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Home Value Forecast: Lack of Inventory to Hamper Home Buying Season

Much of the news lately has been about the lack of inventory as we head into the home buying season. According to a recent article in Mortgage Professional America, Freddie Mac has indicated that the lack of supply is one of its top concern heading into the spring buying season — even going as far as to theorize that home sales in 2017 may fail to reach levels of last year.

The lack of housing inventory comes as a result of a combination of factors; most notably the reduction of new housing starts post-crisis, investors buying and now renting homes, and the lack of equity and/or rising interest rates keeping people in their homes longer than anticipated.

This month’s Home Value Forecast looked at national inventory trends over the last three years and came to the following conclusion — the lack of inventory is in fact very real.

An In-depth Look at Inventory

Home Value Forecast looks at inventory through the lens of Months Remaining Inventory (MRI), which is defined as the current number of active listings divided by the monthly sales rate. It combines both supply and demand into one number, giving a more holistic view of the state of the market.

The chart below shows the weighted average MRI for the 200+ metros Home Value Forecast tracks. According to this data, there has been a 14.4% drop in MRI from last year, and a full 25% drop in the last two years.

Traditionally, a balanced market would have an MRI between six and 10 months. This month, only eight metros we track have MRIs over 10, compared to 27 last year and 48 two years ago – illustrating that this lack of inventory is not being driven by traditionally “hot” markets, but is rather a national phenomenon.

What’s the Story in Seattle?

The five metros with the lowest Months of Remaining Inventory are all from California and Washington state — a list led by Seattle, WA.

Seattle, which is also in our Top Ten this month, has the lowest MRI of the five with 1.75. Looking at MRI by home price in the Seattle market shows just how hard it is to find a traditional “starter” home at the lower end of the price range.

Seattle has a dire need for more single family, moderately-priced homes, as supply has not kept up with demand, leading to limited inventory and increasing prices. While more multi-family homes are being built, single-family home starts are still at a fraction of pre-crash levels.

The limited inventory, coupled with high employment and household income gains, have all combined to create record housing price increases as shown in the chart below.

CBSA Winners and Losers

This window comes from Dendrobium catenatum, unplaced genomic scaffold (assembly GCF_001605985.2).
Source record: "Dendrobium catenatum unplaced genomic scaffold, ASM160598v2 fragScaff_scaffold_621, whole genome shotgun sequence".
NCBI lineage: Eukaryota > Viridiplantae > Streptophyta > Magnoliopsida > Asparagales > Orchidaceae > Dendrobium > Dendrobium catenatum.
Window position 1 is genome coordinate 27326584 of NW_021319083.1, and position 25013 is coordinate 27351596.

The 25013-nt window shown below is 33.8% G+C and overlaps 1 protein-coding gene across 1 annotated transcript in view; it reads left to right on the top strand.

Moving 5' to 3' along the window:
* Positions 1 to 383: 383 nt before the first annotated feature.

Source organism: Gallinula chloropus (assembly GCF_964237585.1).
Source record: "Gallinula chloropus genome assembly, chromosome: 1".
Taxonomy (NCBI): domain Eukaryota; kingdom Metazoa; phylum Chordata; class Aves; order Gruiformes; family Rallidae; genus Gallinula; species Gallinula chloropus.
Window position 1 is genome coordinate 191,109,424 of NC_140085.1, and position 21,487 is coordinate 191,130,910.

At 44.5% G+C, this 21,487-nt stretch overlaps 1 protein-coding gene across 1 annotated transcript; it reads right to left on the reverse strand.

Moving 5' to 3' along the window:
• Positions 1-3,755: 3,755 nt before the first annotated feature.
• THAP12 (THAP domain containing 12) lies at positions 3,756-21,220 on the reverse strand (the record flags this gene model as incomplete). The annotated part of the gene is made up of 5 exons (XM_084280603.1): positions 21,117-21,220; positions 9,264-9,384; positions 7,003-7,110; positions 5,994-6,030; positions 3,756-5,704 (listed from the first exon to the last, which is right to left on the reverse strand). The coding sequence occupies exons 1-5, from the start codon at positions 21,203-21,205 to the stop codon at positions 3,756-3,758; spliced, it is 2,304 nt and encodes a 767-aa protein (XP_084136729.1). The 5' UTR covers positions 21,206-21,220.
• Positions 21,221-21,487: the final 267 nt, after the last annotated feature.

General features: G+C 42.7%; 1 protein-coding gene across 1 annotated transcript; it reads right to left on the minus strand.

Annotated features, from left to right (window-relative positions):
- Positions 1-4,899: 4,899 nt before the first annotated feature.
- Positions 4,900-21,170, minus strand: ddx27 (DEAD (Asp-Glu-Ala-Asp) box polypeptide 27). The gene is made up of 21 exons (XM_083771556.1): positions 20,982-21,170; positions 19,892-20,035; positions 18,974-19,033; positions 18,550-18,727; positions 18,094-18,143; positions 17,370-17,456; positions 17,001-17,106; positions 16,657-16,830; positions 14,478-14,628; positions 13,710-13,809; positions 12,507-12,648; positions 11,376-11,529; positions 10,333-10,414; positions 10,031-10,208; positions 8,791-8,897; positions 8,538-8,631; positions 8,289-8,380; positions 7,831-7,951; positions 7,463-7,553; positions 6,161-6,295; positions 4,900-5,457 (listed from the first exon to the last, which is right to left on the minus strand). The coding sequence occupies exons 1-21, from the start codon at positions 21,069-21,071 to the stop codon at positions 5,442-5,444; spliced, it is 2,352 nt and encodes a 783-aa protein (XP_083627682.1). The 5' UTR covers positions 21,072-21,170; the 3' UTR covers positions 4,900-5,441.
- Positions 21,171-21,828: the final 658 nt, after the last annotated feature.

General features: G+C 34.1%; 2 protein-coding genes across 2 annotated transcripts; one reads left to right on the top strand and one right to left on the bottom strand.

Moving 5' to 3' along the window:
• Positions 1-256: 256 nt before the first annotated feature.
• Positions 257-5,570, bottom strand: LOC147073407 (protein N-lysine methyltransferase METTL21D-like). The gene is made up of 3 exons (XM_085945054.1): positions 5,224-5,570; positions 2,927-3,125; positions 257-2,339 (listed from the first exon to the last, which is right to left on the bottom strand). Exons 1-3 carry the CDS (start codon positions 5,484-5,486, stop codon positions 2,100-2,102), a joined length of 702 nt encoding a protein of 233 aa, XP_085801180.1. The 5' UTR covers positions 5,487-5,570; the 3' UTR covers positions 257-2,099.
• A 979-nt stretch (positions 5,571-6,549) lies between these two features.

Each month, Home Value Forecast uses a number of leading real estate market-based indicators to rank the single-family home markets in the top 200 CBSAs and highlight the strongest and weakest metros.

The ranking system is purely objective and is based on directional trends. Each indicator is given a score based on whether the trend is positive, negative or neutral for that series. For example, a declining trend in active listings would be positive, as will be an increasing trend in average price. A composite score for each CBSA is calculated by summing the directional scores of each of its indicators. From the universe of the top 200 CBSAs, each month we highlight the CBSAs which have the highest and lowest composite scores.

The tables below show the individual market indicators that are being used to rank the CBSAs, along with the most recent values and the percent changes. We have color-coded each of the indicators to help visualize whether it is moving in a positive (green) or negative (red) direction.

Top 10 CBSAs

Once again this month, the Top Ten is all about supply, with all 10 seeing a decrease in active homes on the market, leading to quick sales and fierce competition. This competition should continue through the peak home selling months.

Bottom 10 CBSAs

The Scranton-Wilkes-Barre-Hazleton, PA, CBSA is in our bottom 10 this month, as higher foreclosures and longer days on market stall any significant price gains. The area lost a considerable number of jobs post housing crisis:

While some job growth has occurred, home prices have been relatively flat over the last 10 years.

About Home Value Forecast

Home Value Forecast (HVF) is brought to you by Pro Teck Valuation Services. HVF provides insight into the current and future state of the U.S. housing market, and delivers 14 market snapshot graphs from the top 30 CBSAs.

HVF is built using numerous housing and economic data sources. The top 750 CBSAs as well as data down to the ZIP code level for approximately 18,000 ZIPs are available with a corporate subscription to the service.

Also, Pro Teck Valuation Services offers reporters the following:

  • National, regional or metro level housing data
  • Monthly updates and HVF insights articles
  • By-request data for your story — custom data, heat maps and charts are available
  • Expert commentary from Home Value Forecast Editorial Committee:
    • Tom O’Grady, Chief Executive Officer, Pro Teck Valuation Services
    • Michael Sklarz, PH.D., President, Collateral Analytics
    • Jeff Dickstein, Chief Compliance Officer, Pro Teck Valuation Services